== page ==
The original steeplechase course was described as a pear-shaped oval, with the stand at its narrow end. As Bush Farm was leased from All Souls College, all of its fields will have been within Kingsbury Parish. Using all of this information, I have set out what I believe is a possible route for the mile and a quarter (ten furlongs) course, which does cross seven hedges.


Possible 1866 Kingsbury Vale steeplechase course (in brown), marked on an 1895 O.S. map.


Overnight rain between the two days of the original race meeting at Bush Farm in December 1866 ‘reduced the ground to the “slough of despond” ’. If you’ve taken a walk on Fryent Country Park in winter, you’ll understand the problems that wet clay, especially when churned up by galloping horses, would have caused. A low-lying field, like “Honey Slough” (on the left as you come down Fryent Way from Kingsbury Circle, after passing Valley Drive) did not get its name for no reason!


Future December meetings here were often troubled by wet ground or frost, and by competition from a Christmas meeting at Kempton Park (which still continues), but Spring and Autumn race meetings proved popular. This kept the Bush Farm course, known as “Kingsbury Vale”, in use for a dozen years. The course was lengthened to two miles, by going over the fields north of Barn Hill as far as Uxendon Farm. Part of its appeal was the open hay meadows and natural hedges, and racing papers such as “Bell’s Life” referred to it as ‘the charming Kingsbury Vale.


Looking north-east across Meade and Warrens fields on ‘the charming Kingsbury Vale’ course.


Crowds of 10.000 were not uncommon at the course, despite the lanes leading to it being narrow and in poor condition. Part of the attraction was the number of runners, including some good quality horses, attracted by the prize money offered by Warner to the winners. You can see him (with the beard) in one of the 1875 sketches above, alongside the caption “Cup presented by the owner”. 


The drink which was freely available (also supplied by Warner, from his Welsh Harp tavern) and the opportunity for betting, on races that (as far as Warner could ensure) were not “fixed”, were also reasons why these race meetings were popular. But they were not popular with everyone! By 1873, letters from local residents were appearing in “The Times”, and other papers, complaining about the ‘ruffians’ and ‘thousands of the biggest scoundrels and blackguards’ which the race meetings attracted to Kingsbury.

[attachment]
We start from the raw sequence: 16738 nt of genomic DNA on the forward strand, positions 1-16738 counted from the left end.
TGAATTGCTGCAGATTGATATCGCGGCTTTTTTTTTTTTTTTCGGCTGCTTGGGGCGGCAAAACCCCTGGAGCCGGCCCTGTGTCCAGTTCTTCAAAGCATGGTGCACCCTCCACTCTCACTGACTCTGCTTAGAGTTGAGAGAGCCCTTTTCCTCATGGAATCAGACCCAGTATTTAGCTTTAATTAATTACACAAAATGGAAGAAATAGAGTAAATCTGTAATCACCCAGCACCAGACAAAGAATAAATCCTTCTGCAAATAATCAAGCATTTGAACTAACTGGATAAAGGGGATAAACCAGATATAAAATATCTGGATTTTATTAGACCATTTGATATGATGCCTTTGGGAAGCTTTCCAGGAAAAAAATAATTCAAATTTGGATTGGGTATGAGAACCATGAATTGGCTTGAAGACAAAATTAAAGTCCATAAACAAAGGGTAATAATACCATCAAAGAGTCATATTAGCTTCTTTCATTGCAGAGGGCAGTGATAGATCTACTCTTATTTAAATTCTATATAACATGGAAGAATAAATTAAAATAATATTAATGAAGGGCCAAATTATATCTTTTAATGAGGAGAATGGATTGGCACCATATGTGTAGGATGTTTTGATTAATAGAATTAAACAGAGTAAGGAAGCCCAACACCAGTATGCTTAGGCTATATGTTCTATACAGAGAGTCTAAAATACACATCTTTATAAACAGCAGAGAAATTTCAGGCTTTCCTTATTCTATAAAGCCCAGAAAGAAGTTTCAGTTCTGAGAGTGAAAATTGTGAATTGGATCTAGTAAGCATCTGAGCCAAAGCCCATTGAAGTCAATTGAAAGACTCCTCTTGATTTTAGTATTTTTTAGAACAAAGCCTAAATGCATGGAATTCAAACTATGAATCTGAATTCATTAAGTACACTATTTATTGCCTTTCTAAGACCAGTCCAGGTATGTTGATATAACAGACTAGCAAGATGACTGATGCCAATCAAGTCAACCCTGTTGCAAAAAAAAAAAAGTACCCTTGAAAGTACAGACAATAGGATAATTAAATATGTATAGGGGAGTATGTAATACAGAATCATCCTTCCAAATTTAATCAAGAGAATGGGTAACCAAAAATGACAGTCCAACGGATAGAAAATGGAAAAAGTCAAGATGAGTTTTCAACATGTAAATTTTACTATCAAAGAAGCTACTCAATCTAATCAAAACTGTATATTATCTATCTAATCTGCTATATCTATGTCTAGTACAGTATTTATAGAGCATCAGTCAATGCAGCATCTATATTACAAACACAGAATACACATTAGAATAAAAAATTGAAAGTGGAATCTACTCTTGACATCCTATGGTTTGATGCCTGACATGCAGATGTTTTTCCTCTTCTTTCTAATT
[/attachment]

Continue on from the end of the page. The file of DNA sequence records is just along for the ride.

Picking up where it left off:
Warner found himself before the Magistrates Court several times for allowing illegal cash betting to take place on the course. Prosecuted for this offence at the December 1877 meeting, he was fined £7-10s plus costs, despite providing evidence that he’d done his best to prevent it. The fine was relatively small, but a bigger blow came when the Edgware magistrates refused him a licence to sell refreshments (alcohol!) at his race meetings. 


The loss of income from drink sales meant there was now little profit for Warner from this horse racing venture. The final straw came when the December 1878 meeting had to be cancelled because of frost, and the Kingsbury Vale course was abandoned. It would have become illegal anyway, under the Racecourses Licencing Act of 1879, which banned unlicenced horse racing within 12 miles of Marble Arch.


I’m glad that dealing with the enquiry has helped to identify where the Kingsbury Vale race course was. It has also given me the chance to share its story with you. I am grateful to William Morgan for allowing me to use information from his forthcoming book, “Strongholds of Satan” (volume 1 – covering the lost Victorian race courses of the south-east and East Anglia), to help tell that story.


Young people enjoying a horse ride on Fryent Country Park. (Photos courtesy of the Bush Farm Collective).


Horse racing at Bush Farm ended more than 140 years ago, but there are still a few horses kept at the stables on its former site, which continue grace the fields of this part of Kingsbury. Now, they are not ridden to jump the blackthorn hedges, but to give enjoyment to youngsters (and some adults) for recreation, as part of the many attractions of Fryent Country Park.

Philip Grant.